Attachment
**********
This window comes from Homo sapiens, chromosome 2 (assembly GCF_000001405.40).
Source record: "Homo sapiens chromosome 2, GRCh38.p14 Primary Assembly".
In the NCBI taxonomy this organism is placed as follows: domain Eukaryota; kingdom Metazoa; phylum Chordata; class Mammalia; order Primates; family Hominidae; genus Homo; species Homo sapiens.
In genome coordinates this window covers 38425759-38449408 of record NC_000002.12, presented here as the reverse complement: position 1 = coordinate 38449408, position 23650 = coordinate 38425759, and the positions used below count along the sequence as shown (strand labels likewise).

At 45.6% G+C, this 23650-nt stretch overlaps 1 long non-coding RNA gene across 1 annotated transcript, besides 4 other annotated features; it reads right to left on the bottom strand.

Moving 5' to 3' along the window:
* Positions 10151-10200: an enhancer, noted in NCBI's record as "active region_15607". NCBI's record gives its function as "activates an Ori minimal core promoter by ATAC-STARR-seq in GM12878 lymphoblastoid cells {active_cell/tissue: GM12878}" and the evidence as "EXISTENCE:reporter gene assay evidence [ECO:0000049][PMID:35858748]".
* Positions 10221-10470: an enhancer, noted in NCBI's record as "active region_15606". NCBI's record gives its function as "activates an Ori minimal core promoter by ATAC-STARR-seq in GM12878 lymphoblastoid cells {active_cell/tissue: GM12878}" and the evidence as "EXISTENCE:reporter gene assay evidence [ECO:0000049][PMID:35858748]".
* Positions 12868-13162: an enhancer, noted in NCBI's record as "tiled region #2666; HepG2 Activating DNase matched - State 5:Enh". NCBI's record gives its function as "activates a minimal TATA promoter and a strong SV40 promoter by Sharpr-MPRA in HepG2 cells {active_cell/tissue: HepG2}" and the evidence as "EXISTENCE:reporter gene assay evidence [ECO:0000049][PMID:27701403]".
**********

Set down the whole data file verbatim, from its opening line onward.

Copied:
This window comes from Homo sapiens, chromosome 2 (assembly GCF_000001405.40).
Source record: "Homo sapiens chromosome 2, GRCh38.p14 Primary Assembly".
In the NCBI taxonomy this organism is placed as follows: domain Eukaryota; kingdom Metazoa; phylum Chordata; class Mammalia; order Primates; family Hominidae; genus Homo; species Homo sapiens.
In genome coordinates this window covers 38425759-38449408 of record NC_000002.12, presented here as the reverse complement: position 1 = coordinate 38449408, position 23650 = coordinate 38425759, and the positions used below count along the sequence as shown (strand labels likewise).

At 45.6% G+C, this 23650-nt stretch overlaps 1 long non-coding RNA gene across 1 annotated transcript, besides 4 other annotated features; it reads right to left on the bottom strand.

Moving 5' to 3' along the window:
* Positions 10151-10200: an enhancer, noted in NCBI's record as "active region_15607". NCBI's record gives its function as "activates an Ori minimal core promoter by ATAC-STARR-seq in GM12878 lymphoblastoid cells {active_cell/tissue: GM12878}" and the evidence as "EXISTENCE:reporter gene assay evidence [ECO:0000049][PMID:35858748]".
* Positions 10221-10470: an enhancer, noted in NCBI's record as "active region_15606". NCBI's record gives its function as "activates an Ori minimal core promoter by ATAC-STARR-seq in GM12878 lymphoblastoid cells {active_cell/tissue: GM12878}" and the evidence as "EXISTENCE:reporter gene assay evidence [ECO:0000049][PMID:35858748]".
* Positions 12868-13162: an enhancer, noted in NCBI's record as "tiled region #2666; HepG2 Activating DNase matched - State 5:Enh". NCBI's record gives its function as "activates a minimal TATA promoter and a strong SV40 promoter by Sharpr-MPRA in HepG2 cells {active_cell/tissue: HepG2}" and the evidence as "EXISTENCE:reporter gene assay evidence [ECO:0000049][PMID:27701403]".